“Content marketing” is a buzzword-sounding term that unfortunately tends to get used interchangeably with influencer marketing, native advertising, and audience-centric marketing. Here at Sway Group, we often hear from clients who are confused about what content marketing is all about, and how to do it correctly. In this post that was originally published on Forbes, we’ll share our best-practice advice for getting the most from your content marketing efforts — while avoiding some of the most common mistakes.
In a nutshell, content marketing is the art and science of creating and sharing valuable free materials for a specific audience. While it's wildly popular today, content marketing has in fact been around for centuries.
Content marketing is different from traditional marketing like brochures or commercials; instead of trying to make a sale, content marketing is meant to educate, entertain or otherwise meet an existing customer need.
As writer and content strategist James O’Brien put it in an article for Mashable,
"The idea central to content marketing is that a brand must give something valuable to get something valuable in return. Instead of the commercial, be the show. Instead of the banner ad, be the feature story. The value returned is often that people associate good things with — and return to engage with — the brand."
Many businesses are realizing that digital content marketing is an extremely effective way to reach existing customers. In fact, according to Nielsen's 2018 CMO Report, 82% of respondents were "planning to increase their digital budgets by about 50% in the next year."
For all its advantages, a content marketing program does come with some challenges. The good news is that with a little planning, you can avoid these five common barriers to success.
1. Falling Short On Resources
This is a frequent stumbling block for brands: They simply don't have the resources to keep up with content demands. From daily social media posts to website content and promotional assets, you may need a lot of content — and once in-house resources are exhausted, using creative agencies can be expensive and unsustainable.
A great solution to the content problem lies with digital influencers. Influencer-created content can capture consumer attention in a credible, authentic way, and it’s usually much less expensive than working with a big agency. Many influencers are available on a freelance basis and can take photographs, write copy for social media posts, create video assets and more. One way brands can find influencers is by identifying those who are already creating content for their target market.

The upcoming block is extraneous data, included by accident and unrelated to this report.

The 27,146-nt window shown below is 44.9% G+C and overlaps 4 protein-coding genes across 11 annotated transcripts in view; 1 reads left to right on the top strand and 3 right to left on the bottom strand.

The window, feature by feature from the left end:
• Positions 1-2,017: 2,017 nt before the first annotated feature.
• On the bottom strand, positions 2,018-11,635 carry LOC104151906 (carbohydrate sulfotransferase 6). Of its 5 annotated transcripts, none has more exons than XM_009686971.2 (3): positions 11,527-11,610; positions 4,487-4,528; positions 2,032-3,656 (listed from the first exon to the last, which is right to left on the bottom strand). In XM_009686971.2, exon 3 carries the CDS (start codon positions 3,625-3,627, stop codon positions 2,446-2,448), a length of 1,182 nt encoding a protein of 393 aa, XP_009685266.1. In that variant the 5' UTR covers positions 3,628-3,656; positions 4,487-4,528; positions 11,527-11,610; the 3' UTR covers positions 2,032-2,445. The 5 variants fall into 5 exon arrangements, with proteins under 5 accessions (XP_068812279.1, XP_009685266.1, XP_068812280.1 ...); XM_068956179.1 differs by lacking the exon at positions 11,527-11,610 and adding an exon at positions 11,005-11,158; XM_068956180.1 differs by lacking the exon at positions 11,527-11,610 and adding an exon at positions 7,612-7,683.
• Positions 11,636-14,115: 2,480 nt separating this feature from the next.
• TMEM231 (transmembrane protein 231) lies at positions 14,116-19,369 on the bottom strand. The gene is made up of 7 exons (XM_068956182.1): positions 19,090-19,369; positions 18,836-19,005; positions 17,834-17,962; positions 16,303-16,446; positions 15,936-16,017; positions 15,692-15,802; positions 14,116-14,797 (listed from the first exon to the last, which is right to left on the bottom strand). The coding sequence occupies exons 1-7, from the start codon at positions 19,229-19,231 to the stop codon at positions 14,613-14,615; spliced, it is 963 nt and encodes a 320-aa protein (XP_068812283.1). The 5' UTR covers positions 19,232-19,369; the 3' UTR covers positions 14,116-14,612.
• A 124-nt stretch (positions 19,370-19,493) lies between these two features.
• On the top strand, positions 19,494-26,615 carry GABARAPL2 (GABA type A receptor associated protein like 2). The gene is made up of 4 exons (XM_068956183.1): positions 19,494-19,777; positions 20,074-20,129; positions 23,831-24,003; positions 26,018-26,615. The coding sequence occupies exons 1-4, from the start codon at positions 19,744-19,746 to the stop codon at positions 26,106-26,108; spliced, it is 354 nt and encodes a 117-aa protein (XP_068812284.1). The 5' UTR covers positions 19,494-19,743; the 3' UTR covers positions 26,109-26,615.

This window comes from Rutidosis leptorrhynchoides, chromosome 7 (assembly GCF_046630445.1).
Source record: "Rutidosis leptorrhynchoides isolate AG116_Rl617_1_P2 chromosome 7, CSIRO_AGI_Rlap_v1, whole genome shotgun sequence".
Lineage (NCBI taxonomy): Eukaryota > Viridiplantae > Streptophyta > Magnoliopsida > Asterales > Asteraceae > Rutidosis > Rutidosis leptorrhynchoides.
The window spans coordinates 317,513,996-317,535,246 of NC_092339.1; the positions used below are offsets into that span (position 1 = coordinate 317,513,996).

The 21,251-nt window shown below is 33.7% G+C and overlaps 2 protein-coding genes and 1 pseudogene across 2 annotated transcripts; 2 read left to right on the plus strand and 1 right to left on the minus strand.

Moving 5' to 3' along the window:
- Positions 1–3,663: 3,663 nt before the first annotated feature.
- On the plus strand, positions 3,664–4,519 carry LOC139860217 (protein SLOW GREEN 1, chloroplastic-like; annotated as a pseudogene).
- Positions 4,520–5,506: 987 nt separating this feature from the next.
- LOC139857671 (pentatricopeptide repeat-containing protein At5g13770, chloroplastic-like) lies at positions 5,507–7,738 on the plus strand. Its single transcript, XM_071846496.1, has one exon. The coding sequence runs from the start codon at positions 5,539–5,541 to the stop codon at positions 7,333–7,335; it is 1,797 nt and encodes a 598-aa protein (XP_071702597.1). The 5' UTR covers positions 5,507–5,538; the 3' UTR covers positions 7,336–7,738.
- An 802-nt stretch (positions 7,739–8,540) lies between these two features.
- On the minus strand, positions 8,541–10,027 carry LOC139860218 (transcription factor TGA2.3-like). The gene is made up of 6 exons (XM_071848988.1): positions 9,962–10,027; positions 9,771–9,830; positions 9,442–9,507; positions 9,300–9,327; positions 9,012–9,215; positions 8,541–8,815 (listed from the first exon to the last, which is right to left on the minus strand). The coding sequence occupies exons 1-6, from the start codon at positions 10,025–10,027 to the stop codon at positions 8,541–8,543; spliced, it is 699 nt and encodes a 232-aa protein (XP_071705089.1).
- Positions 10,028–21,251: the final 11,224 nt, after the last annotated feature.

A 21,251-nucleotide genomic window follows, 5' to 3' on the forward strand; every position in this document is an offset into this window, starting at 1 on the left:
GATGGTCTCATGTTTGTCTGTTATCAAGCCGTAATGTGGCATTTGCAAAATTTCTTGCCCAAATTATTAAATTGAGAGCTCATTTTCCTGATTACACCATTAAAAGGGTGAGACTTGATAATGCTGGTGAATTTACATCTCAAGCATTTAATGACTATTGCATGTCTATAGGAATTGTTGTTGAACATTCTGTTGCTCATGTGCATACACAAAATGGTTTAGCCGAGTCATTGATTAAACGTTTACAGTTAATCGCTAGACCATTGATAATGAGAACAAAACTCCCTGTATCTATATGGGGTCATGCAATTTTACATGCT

2. Failing To Secure Content Rights
Don't assume that you can share, edit or repurpose content that influencers or others create without their permission. Make sure to secure commercial usage rights to avoid any copyright infringement issues. While this may be more expensive upfront, it’ll likely be a worthy investment in the long run.
3. Inconsistent Publishing
The process of building your brand and engaging both prospects and existing customers with content is continuous. Don’t just publish around product launches or events; be consistent to keep stoking the fire. By posting regularly, your audience will likely come to rely on you as a credible source of insight and information. You also can boost your search engine optimization results by publishing fresh, relevant content regularly.
Map your brand's content cadence to larger marketing goals. While there’s no one-size-fits-all guide to publishing volume, a strategic approach can keep interest high and help maintain a focus on quality. An editorial calendar can help you maximize your content marketing efforts by allowing you to track content categories, ideas, posts in progress and published works. You can use an Excel spreadsheet or tools like Google Calendar or Trello to create your editorial calendar.
4. Missing Most Of The Sales Funnel
A common misconception is that content marketing is only appropriate for outreach and lead generation, but the truth is that content can help brands create touch points for every part of the sales funnel. From awareness to conversion to encouraging ongoing loyalty, content marketing can be used to keep customers engaged no matter where they are in the buying process.
Different types of content can be strategized for different parts of the funnel. Consider creating educational blog posts and videos for the discovery phase, for instance, and use case studies and demos for bottom-of-funnel calls to action.
5. Creating One-Time-Only Content
Once you’ve invested time and money into a great piece of content, make it keep working for you to get the most bang for your buck. One-and-done content offers less return on investment since you miss out on the opportunity to appeal to more audiences and extend your reach. Consider the ways that you might repurpose that amazing blog post: Could it be included in a newsletter or mentioned on a podcast? How about a particularly compelling influencer graphic: Would it work on your website or as part of a paid advertisement?
When you repurpose content, you’re not only improving your return on investment, but you’re also creating repetition, which can help you become top of mind for customers and potential customers. By continually adding new touch points for your target market, you also can increase credibility — and ultimately, drive more engagement and sales.
By consistently producing credible, compelling content, you can build trust and loyalty with your audience — and increase the likelihood that new audiences will discover your brand. However, your content marketing results are only as good as your strategy, so be sure to invest some time in planning to avoid pitfalls and get the payoff you desire.